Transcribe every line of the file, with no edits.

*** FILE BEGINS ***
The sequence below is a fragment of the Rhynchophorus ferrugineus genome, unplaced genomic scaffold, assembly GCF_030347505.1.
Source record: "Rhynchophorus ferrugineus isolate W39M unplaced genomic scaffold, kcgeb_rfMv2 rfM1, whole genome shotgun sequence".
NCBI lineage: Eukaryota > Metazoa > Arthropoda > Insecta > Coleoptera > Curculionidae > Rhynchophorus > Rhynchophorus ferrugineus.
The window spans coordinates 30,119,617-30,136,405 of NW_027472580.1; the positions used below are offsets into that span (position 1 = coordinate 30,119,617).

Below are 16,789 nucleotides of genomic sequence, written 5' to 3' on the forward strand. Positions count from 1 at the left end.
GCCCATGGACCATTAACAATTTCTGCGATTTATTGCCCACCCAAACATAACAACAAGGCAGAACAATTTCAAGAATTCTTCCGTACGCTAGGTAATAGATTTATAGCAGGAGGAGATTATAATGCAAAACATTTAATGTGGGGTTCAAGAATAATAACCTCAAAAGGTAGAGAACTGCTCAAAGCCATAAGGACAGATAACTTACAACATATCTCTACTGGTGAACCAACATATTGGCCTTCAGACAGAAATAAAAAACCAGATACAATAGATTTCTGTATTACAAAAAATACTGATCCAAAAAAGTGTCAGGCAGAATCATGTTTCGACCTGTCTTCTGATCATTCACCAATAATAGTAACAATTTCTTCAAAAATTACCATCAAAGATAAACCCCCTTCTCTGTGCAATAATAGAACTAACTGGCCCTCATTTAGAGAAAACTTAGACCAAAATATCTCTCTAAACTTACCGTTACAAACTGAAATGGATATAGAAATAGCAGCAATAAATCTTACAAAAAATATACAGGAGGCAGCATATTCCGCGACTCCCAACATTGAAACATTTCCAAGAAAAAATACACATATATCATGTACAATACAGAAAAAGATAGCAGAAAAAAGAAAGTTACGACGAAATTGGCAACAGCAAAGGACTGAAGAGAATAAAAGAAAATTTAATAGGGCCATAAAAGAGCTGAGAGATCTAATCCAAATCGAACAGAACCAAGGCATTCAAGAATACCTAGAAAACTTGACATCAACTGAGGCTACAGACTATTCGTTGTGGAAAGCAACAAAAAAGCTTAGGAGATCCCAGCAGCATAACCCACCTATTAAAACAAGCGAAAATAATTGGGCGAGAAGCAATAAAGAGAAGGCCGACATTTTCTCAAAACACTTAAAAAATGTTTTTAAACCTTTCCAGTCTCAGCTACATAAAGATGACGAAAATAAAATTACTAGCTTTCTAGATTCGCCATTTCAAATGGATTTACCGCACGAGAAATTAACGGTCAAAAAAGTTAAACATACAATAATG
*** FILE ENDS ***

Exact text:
The sequence below is a fragment of the Rhynchophorus ferrugineus genome, unplaced genomic scaffold, assembly GCF_030347505.1.
Source record: "Rhynchophorus ferrugineus isolate W39M unplaced genomic scaffold, kcgeb_rfMv2 rfM1, whole genome shotgun sequence".
NCBI lineage: Eukaryota > Metazoa > Arthropoda > Insecta > Coleoptera > Curculionidae > Rhynchophorus > Rhynchophorus ferrugineus.
The window spans coordinates 30,119,617-30,136,405 of NW_027472580.1; the positions used below are offsets into that span (position 1 = coordinate 30,119,617).

Below are 16,789 nucleotides of genomic sequence, written 5' to 3' on the forward strand. Positions count from 1 at the left end.
GCCCATGGACCATTAACAATTTCTGCGATTTATTGCCCACCCAAACATAACAACAAGGCAGAACAATTTCAAGAATTCTTCCGTACGCTAGGTAATAGATTTATAGCAGGAGGAGATTATAATGCAAAACATTTAATGTGGGGTTCAAGAATAATAACCTCAAAAGGTAGAGAACTGCTCAAAGCCATAAGGACAGATAACTTACAACATATCTCTACTGGTGAACCAACATATTGGCCTTCAGACAGAAATAAAAAACCAGATACAATAGATTTCTGTATTACAAAAAATACTGATCCAAAAAAGTGTCAGGCAGAATCATGTTTCGACCTGTCTTCTGATCATTCACCAATAATAGTAACAATTTCTTCAAAAATTACCATCAAAGATAAACCCCCTTCTCTGTGCAATAATAGAACTAACTGGCCCTCATTTAGAGAAAACTTAGACCAAAATATCTCTCTAAACTTACCGTTACAAACTGAAATGGATATAGAAATAGCAGCAATAAATCTTACAAAAAATATACAGGAGGCAGCATATTCCGCGACTCCCAACATTGAAACATTTCCAAGAAAAAATACACATATATCATGTACAATACAGAAAAAGATAGCAGAAAAAAGAAAGTTACGACGAAATTGGCAACAGCAAAGGACTGAAGAGAATAAAAGAAAATTTAATAGGGCCATAAAAGAGCTGAGAGATCTAATCCAAATCGAACAGAACCAAGGCATTCAAGAATACCTAGAAAACTTGACATCAACTGAGGCTACAGACTATTCGTTGTGGAAAGCAACAAAAAAGCTTAGGAGATCCCAGCAGCATAACCCACCTATTAAAACAAGCGAAAATAATTGGGCGAGAAGCAATAAAGAGAAGGCCGACATTTTCTCAAAACACTTAAAAAATGTTTTTAAACCTTTCCAGTCTCAGCTACATAAAGATGACGAAAATAAAATTACTAGCTTTCTAGATTCGCCATTTCAAATGGATTTACCGCACGAGAAATTAACGGTCAAAAAAGTTAAACATACAATAATG